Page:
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Behavioral Economics, Food Assistance, and Obesity

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  • Just, David R.

Abstract

While there is mixed evidence of the impact of food assistance programs on obesity, there is general agreement that the food-insecure are at higher risk of obesity and obesity-related diseases. Food assistance programs, originally designed to overcome a lack of available food, now need to confront a very different problem: how to provide for the food-insecure while encouraging healthy lifestyles. This paper examines the potential to address these competing needs using traditional economic policies (manipulating information or prices) versus policies engaging behavioral economics and psychology.

Suggested Citation

  • Just, David R., 2006. "Behavioral Economics, Food Assistance, and Obesity," Agricultural and Resource Economics Review, Cambridge University Press, vol. 35(2), pages 209-220, October.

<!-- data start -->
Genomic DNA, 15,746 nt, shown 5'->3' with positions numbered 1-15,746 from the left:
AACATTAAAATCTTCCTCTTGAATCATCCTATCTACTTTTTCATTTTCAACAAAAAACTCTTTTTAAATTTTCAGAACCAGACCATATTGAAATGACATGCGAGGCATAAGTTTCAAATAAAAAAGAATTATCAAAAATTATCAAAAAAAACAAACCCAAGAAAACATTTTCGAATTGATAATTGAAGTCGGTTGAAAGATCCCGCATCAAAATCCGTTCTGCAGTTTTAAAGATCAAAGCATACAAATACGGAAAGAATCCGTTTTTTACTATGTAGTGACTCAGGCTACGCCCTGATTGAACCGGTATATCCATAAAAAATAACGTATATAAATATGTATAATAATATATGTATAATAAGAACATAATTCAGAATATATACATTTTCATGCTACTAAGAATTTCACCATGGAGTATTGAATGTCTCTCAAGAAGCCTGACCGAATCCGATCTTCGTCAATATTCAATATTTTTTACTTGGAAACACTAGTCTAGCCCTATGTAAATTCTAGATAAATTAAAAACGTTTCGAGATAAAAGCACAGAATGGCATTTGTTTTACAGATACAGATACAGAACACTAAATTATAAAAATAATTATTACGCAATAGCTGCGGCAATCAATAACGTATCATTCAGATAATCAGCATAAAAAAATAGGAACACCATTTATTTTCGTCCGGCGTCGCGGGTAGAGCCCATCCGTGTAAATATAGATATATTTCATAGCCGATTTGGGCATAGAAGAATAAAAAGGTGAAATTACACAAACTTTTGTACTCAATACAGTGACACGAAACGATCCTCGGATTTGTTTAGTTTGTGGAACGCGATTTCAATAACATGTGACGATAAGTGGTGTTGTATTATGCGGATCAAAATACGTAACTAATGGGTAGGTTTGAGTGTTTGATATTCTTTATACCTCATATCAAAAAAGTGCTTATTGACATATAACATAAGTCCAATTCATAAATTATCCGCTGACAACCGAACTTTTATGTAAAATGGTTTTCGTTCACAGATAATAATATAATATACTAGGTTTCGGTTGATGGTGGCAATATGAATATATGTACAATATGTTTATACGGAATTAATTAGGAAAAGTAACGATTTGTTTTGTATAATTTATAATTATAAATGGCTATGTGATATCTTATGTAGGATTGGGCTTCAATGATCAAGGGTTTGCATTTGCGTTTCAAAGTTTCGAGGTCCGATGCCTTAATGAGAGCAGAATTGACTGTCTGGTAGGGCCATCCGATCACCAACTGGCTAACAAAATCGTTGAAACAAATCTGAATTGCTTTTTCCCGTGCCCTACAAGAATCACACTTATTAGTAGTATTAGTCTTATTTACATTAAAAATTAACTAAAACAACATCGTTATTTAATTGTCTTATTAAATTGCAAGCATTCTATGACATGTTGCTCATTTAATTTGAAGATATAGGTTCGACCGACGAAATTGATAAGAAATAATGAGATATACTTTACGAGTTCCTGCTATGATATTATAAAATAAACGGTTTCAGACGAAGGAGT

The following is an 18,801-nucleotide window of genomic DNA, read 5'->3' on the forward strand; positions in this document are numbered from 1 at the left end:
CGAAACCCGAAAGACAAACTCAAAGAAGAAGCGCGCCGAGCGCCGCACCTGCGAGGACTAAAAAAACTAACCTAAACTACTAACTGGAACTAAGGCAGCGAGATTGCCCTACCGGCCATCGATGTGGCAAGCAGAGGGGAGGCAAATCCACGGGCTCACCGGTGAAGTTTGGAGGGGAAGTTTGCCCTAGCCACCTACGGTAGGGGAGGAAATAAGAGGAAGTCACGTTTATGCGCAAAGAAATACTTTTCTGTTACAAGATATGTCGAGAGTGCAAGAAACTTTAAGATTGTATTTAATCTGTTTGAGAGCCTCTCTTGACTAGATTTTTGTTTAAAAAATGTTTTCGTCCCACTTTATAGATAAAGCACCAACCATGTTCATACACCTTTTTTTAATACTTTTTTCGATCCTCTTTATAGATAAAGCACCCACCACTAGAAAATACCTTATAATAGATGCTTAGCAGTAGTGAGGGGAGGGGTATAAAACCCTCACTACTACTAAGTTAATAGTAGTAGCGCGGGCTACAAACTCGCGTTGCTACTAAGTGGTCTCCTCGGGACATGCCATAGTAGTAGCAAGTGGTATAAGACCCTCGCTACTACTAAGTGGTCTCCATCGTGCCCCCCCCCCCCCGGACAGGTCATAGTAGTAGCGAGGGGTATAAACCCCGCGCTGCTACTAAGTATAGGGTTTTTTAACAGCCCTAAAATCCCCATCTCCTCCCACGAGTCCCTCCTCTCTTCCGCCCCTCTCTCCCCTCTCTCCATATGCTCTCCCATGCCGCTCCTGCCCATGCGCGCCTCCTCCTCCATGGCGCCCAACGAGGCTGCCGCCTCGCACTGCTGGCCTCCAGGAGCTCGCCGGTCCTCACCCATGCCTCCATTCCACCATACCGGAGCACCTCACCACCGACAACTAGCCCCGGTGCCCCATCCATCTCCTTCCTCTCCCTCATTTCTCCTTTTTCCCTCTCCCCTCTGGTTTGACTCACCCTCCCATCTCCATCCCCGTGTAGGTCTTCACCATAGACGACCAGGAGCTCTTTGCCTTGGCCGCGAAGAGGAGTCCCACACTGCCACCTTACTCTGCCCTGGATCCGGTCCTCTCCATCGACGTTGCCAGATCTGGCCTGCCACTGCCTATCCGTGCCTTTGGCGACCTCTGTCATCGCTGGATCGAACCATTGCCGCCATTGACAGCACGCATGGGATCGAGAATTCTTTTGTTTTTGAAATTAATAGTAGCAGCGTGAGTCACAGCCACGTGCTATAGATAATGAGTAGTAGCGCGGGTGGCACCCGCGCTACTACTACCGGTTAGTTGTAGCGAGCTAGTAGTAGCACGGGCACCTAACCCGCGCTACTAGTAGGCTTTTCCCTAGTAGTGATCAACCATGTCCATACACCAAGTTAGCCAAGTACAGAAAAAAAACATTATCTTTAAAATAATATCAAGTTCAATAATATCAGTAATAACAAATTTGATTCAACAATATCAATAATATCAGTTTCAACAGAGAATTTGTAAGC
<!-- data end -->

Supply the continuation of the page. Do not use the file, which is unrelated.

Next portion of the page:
• Handle: RePEc:cup:agrerw:v:35:y:2006:i:02:p:209-220_00
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    Cited by:

    1. Cobb-Clark, Deborah A. & Kassenboehmer, Sonja C. & Schurer, Stefanie, 2014. "Healthy habits: The connection between diet, exercise, and locus of control," Journal of Economic Behavior & Organization, Elsevier, vol. 98(C), pages 1-28.
    2. Ruhm, Christopher J., 2012. "Understanding overeating and obesity," Journal of Health Economics, Elsevier, vol. 31(6), pages 781-796.
    3. Binkley, James K., 2010. "Low Income And Poor Health Choices: The Example Of Smoking," Working papers 58419, Purdue University, Department of Agricultural Economics.

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